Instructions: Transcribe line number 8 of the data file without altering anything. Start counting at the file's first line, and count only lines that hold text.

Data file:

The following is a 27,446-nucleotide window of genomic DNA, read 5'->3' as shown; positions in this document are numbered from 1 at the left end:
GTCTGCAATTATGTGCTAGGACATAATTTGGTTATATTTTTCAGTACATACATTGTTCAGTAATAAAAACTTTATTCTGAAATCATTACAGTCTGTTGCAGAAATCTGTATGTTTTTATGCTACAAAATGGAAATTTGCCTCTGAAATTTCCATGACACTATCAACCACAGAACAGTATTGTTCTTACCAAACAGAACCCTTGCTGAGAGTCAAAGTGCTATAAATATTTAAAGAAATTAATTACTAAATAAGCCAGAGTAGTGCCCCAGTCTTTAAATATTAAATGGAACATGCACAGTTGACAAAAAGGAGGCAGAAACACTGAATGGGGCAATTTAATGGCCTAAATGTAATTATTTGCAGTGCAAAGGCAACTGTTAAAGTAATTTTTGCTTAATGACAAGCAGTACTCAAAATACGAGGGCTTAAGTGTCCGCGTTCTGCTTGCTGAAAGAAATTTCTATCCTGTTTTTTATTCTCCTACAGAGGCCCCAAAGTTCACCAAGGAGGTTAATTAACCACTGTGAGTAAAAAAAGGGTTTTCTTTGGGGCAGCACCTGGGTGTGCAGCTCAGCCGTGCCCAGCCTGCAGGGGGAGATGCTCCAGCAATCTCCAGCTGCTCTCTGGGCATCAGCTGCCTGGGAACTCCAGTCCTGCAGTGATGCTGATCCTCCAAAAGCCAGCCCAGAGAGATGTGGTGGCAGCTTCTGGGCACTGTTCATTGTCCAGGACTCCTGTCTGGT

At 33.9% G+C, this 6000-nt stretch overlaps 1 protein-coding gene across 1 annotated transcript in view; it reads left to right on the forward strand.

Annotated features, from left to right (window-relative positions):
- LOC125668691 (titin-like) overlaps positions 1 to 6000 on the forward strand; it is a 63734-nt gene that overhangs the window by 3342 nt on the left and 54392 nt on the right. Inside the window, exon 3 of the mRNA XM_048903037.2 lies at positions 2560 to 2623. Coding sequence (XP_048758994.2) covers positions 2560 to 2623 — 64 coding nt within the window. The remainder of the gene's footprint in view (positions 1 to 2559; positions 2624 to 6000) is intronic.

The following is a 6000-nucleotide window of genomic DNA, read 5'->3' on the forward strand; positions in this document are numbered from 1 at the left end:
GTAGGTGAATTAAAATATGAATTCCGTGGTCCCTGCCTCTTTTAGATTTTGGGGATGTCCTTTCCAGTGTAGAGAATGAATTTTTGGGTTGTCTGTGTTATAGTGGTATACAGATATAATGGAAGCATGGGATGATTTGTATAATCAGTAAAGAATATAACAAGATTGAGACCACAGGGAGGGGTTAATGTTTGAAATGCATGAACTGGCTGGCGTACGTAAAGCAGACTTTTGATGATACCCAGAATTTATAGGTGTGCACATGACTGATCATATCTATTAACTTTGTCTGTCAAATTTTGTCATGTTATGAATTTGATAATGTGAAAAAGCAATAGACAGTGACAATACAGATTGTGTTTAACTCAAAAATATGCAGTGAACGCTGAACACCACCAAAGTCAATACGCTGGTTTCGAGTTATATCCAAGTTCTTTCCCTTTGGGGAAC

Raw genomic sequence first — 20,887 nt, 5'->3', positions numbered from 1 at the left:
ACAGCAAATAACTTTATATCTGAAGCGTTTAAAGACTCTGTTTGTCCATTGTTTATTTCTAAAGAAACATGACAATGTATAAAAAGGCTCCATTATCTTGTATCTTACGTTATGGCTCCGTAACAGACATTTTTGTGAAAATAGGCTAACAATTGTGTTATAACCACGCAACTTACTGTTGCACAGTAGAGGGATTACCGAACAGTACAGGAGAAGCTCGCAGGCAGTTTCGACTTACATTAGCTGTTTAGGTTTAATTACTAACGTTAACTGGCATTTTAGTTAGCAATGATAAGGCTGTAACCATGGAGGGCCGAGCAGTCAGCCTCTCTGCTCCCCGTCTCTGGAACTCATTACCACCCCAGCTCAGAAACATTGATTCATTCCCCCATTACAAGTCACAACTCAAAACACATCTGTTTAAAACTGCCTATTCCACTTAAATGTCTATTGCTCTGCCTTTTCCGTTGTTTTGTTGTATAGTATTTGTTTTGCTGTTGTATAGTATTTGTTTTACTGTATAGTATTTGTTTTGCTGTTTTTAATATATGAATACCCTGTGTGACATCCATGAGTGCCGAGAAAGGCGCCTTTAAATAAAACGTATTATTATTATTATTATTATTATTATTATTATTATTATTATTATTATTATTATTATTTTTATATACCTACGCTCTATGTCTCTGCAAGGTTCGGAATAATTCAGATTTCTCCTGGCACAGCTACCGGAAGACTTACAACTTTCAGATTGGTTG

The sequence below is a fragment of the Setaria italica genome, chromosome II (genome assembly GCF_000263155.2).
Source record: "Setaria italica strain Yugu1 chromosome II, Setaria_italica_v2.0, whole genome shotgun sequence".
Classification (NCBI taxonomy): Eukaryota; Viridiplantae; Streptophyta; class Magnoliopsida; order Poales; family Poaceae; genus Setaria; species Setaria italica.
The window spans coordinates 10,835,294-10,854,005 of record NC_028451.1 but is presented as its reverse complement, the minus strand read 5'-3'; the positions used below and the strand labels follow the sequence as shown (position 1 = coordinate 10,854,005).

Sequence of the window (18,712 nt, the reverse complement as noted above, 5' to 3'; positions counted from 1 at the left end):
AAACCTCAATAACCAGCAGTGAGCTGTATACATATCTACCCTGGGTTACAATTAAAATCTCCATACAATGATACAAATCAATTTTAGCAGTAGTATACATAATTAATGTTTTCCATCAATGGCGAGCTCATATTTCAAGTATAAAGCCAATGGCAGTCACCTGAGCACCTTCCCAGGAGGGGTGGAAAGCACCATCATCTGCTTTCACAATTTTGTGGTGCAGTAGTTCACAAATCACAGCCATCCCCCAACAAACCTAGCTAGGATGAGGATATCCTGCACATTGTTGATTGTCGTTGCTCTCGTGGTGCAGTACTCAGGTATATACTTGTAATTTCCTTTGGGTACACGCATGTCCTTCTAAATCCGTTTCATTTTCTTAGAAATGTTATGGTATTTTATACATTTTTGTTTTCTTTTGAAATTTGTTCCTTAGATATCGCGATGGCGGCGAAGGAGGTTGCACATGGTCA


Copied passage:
Raw genomic sequence first — 20,887 nt, 5'->3', positions numbered from 1 at the left: